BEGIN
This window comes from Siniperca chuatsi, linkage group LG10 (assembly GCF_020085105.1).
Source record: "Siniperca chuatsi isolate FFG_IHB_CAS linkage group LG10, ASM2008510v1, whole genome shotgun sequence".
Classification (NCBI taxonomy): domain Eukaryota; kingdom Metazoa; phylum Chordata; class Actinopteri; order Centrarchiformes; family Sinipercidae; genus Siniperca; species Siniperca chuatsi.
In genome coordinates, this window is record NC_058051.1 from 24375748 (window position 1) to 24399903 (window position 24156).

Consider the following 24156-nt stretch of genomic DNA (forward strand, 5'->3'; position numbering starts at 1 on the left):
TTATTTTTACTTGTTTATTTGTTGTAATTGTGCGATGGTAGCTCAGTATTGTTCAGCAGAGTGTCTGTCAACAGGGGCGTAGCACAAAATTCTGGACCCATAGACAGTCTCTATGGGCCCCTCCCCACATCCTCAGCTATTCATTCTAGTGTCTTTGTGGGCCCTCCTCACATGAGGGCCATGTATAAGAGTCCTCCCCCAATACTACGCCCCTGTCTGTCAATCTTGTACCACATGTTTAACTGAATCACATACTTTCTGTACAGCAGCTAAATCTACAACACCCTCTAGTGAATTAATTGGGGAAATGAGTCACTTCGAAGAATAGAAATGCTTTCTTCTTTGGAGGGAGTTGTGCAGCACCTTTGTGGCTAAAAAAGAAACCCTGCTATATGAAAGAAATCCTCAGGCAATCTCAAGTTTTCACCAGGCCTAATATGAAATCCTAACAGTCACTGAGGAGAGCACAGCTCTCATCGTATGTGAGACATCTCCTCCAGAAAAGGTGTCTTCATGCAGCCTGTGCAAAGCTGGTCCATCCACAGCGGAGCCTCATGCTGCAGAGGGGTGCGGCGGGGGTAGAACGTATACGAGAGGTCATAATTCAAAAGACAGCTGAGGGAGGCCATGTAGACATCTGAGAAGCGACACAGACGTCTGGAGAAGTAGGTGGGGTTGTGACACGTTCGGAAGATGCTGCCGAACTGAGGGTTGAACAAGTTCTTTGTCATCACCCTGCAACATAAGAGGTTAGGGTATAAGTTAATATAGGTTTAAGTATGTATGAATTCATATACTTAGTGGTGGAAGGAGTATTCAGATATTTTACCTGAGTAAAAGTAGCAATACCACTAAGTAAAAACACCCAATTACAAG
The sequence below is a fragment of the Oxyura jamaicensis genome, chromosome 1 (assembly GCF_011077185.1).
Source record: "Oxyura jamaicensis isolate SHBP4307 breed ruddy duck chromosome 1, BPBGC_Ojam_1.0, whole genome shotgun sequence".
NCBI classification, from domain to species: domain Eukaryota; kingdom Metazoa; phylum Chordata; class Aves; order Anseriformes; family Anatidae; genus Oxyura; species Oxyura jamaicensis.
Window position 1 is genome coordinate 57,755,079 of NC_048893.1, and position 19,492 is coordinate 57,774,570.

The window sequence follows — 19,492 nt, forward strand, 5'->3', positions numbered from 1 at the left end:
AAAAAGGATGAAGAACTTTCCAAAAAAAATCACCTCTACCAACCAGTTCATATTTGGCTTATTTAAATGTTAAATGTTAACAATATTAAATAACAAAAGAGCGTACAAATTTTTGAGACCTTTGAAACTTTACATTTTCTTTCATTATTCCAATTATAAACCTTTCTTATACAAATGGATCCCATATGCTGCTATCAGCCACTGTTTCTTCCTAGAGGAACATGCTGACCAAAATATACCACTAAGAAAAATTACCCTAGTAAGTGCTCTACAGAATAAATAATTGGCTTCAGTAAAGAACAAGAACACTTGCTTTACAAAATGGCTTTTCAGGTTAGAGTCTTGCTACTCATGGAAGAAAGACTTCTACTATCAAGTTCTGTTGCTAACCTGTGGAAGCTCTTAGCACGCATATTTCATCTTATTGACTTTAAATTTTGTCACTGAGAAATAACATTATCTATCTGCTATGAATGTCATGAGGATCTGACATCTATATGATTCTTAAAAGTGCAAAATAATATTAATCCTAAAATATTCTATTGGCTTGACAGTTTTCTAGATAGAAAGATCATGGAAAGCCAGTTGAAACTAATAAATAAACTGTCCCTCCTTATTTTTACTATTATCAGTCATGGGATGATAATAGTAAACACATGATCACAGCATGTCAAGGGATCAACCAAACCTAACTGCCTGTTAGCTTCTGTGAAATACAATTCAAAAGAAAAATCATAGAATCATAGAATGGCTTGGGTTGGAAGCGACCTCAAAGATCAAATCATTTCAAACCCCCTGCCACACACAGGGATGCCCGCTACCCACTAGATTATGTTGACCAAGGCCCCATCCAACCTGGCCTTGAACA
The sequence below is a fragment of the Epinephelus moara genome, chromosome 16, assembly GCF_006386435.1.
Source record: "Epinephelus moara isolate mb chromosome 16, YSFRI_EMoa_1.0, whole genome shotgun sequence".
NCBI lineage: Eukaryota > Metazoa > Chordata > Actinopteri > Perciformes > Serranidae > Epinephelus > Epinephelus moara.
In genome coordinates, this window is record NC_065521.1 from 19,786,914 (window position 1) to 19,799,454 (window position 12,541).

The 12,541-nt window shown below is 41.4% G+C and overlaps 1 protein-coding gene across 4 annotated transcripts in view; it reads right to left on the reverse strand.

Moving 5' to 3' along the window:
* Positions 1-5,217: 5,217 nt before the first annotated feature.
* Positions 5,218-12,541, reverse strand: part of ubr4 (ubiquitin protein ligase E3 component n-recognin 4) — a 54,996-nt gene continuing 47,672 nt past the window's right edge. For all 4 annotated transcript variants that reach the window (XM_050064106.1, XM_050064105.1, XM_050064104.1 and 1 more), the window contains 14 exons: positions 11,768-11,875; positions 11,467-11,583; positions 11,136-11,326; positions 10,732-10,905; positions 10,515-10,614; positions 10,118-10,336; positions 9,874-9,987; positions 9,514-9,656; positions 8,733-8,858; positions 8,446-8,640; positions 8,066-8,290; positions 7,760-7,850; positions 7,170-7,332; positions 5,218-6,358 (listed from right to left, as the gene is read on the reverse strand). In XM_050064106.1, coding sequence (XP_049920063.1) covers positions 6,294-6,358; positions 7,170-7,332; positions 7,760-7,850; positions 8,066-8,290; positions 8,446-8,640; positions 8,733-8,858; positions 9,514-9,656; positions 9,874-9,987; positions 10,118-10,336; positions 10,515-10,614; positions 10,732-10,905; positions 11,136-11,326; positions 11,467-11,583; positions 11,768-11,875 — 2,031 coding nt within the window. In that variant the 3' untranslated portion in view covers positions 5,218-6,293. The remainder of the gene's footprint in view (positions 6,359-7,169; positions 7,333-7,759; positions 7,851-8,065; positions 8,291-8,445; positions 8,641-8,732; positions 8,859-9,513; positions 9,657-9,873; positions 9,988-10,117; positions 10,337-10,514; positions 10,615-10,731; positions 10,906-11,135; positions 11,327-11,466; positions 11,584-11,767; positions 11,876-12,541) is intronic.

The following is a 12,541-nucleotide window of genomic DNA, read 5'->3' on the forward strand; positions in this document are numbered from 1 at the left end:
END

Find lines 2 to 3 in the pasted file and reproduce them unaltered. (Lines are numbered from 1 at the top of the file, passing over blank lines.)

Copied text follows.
Source record: "Siniperca chuatsi isolate FFG_IHB_CAS linkage group LG10, ASM2008510v1, whole genome shotgun sequence".
Classification (NCBI taxonomy): domain Eukaryota; kingdom Metazoa; phylum Chordata; class Actinopteri; order Centrarchiformes; family Sinipercidae; genus Siniperca; species Siniperca chuatsi.